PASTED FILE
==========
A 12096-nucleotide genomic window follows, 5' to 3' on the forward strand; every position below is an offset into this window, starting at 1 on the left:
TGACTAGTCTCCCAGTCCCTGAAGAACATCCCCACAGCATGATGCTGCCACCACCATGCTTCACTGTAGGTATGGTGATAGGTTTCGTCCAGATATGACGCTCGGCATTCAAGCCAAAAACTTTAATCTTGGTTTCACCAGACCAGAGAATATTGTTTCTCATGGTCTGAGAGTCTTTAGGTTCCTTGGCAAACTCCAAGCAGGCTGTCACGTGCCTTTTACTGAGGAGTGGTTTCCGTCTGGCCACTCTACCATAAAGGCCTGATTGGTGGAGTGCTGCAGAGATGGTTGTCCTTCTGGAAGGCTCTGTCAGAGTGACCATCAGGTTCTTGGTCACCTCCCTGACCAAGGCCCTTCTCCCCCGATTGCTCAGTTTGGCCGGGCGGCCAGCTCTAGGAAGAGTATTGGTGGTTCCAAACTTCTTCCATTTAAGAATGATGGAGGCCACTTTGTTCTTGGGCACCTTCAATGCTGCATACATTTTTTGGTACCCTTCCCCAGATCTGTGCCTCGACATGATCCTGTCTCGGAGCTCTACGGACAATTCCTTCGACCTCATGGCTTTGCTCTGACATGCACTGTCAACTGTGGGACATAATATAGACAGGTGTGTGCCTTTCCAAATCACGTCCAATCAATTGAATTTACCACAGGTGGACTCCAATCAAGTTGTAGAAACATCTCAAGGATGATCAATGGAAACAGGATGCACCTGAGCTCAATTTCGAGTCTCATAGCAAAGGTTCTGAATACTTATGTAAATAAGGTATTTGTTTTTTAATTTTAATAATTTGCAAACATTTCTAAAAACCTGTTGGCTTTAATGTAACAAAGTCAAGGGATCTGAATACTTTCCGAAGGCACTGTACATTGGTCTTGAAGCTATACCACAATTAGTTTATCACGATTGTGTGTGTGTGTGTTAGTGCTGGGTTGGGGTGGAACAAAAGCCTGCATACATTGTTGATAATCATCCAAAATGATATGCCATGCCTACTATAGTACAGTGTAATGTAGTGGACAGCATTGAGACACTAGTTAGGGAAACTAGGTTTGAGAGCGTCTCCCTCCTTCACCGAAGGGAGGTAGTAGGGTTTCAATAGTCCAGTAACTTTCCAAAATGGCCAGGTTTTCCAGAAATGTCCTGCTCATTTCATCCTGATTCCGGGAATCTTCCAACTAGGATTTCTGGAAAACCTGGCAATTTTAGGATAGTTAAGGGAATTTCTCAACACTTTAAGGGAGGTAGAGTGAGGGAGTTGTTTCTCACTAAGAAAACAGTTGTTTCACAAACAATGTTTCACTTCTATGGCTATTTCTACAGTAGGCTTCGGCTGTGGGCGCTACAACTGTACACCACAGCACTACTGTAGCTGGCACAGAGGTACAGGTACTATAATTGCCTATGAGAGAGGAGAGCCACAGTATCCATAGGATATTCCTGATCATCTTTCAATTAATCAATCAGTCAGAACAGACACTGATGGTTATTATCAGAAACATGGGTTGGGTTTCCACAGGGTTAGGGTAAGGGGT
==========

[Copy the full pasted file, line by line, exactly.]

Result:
A 12096-nucleotide genomic window follows, 5' to 3' on the forward strand; every position below is an offset into this window, starting at 1 on the left:
TGACTAGTCTCCCAGTCCCTGAAGAACATCCCCACAGCATGATGCTGCCACCACCATGCTTCACTGTAGGTATGGTGATAGGTTTCGTCCAGATATGACGCTCGGCATTCAAGCCAAAAACTTTAATCTTGGTTTCACCAGACCAGAGAATATTGTTTCTCATGGTCTGAGAGTCTTTAGGTTCCTTGGCAAACTCCAAGCAGGCTGTCACGTGCCTTTTACTGAGGAGTGGTTTCCGTCTGGCCACTCTACCATAAAGGCCTGATTGGTGGAGTGCTGCAGAGATGGTTGTCCTTCTGGAAGGCTCTGTCAGAGTGACCATCAGGTTCTTGGTCACCTCCCTGACCAAGGCCCTTCTCCCCCGATTGCTCAGTTTGGCCGGGCGGCCAGCTCTAGGAAGAGTATTGGTGGTTCCAAACTTCTTCCATTTAAGAATGATGGAGGCCACTTTGTTCTTGGGCACCTTCAATGCTGCATACATTTTTTGGTACCCTTCCCCAGATCTGTGCCTCGACATGATCCTGTCTCGGAGCTCTACGGACAATTCCTTCGACCTCATGGCTTTGCTCTGACATGCACTGTCAACTGTGGGACATAATATAGACAGGTGTGTGCCTTTCCAAATCACGTCCAATCAATTGAATTTACCACAGGTGGACTCCAATCAAGTTGTAGAAACATCTCAAGGATGATCAATGGAAACAGGATGCACCTGAGCTCAATTTCGAGTCTCATAGCAAAGGTTCTGAATACTTATGTAAATAAGGTATTTGTTTTTTAATTTTAATAATTTGCAAACATTTCTAAAAACCTGTTGGCTTTAATGTAACAAAGTCAAGGGATCTGAATACTTTCCGAAGGCACTGTACATTGGTCTTGAAGCTATACCACAATTAGTTTATCACGATTGTGTGTGTGTGTGTTAGTGCTGGGTTGGGGTGGAACAAAAGCCTGCATACATTGTTGATAATCATCCAAAATGATATGCCATGCCTACTATAGTACAGTGTAATGTAGTGGACAGCATTGAGACACTAGTTAGGGAAACTAGGTTTGAGAGCGTCTCCCTCCTTCACCGAAGGGAGGTAGTAGGGTTTCAATAGTCCAGTAACTTTCCAAAATGGCCAGGTTTTCCAGAAATGTCCTGCTCATTTCATCCTGATTCCGGGAATCTTCCAACTAGGATTTCTGGAAAACCTGGCAATTTTAGGATAGTTAAGGGAATTTCTCAACACTTTAAGGGAGGTAGAGTGAGGGAGTTGTTTCTCACTAAGAAAACAGTTGTTTCACAAACAATGTTTCACTTCTATGGCTATTTCTACAGTAGGCTTCGGCTGTGGGCGCTACAACTGTACACCACAGCACTACTGTAGCTGGCACAGAGGTACAGGTACTATAATTGCCTATGAGAGAGGAGAGCCACAGTATCCATAGGATATTCCTGATCATCTTTCAATTAATCAATCAGTCAGAACAGACACTGATGGTTATTATCAGAAACATGGGTTGGGTTTCCACAGGGTTAGGGTAAGGGGT